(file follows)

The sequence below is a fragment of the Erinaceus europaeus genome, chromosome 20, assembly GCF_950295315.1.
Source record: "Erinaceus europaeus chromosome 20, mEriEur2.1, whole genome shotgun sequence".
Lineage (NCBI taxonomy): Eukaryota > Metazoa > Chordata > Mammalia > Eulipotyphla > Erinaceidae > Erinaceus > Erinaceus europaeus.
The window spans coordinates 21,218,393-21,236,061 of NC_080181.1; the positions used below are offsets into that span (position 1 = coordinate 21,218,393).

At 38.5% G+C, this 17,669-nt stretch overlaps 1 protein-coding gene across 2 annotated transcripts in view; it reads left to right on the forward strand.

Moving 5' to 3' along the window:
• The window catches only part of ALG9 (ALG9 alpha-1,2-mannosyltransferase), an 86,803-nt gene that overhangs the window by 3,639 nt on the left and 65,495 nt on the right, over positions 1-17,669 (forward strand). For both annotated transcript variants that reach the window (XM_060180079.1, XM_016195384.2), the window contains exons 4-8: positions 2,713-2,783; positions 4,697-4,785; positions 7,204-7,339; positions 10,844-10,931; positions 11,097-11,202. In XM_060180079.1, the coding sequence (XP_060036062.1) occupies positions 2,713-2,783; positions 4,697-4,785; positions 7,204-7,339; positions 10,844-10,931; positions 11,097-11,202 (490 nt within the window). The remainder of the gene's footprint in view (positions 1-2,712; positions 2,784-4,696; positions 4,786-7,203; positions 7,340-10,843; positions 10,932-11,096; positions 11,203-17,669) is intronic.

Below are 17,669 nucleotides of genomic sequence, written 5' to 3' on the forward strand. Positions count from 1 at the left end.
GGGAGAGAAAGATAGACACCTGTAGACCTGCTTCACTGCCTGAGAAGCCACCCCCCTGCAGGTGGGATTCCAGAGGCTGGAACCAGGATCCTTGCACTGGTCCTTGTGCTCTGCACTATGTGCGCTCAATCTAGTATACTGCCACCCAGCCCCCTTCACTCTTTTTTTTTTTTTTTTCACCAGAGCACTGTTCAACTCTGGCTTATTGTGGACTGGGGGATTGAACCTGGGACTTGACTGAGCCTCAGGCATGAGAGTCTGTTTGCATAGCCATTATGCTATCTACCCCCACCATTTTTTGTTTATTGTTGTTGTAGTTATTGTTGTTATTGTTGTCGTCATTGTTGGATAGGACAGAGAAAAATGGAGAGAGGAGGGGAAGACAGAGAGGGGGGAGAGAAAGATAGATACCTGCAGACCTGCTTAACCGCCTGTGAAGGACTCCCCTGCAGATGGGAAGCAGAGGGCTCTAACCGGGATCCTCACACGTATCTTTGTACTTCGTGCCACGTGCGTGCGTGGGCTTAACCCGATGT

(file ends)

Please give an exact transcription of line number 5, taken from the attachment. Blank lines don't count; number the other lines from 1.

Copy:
At 38.5% G+C, this 17,669-nt stretch overlaps 1 protein-coding gene across 2 annotated transcripts in view; it reads left to right on the forward strand.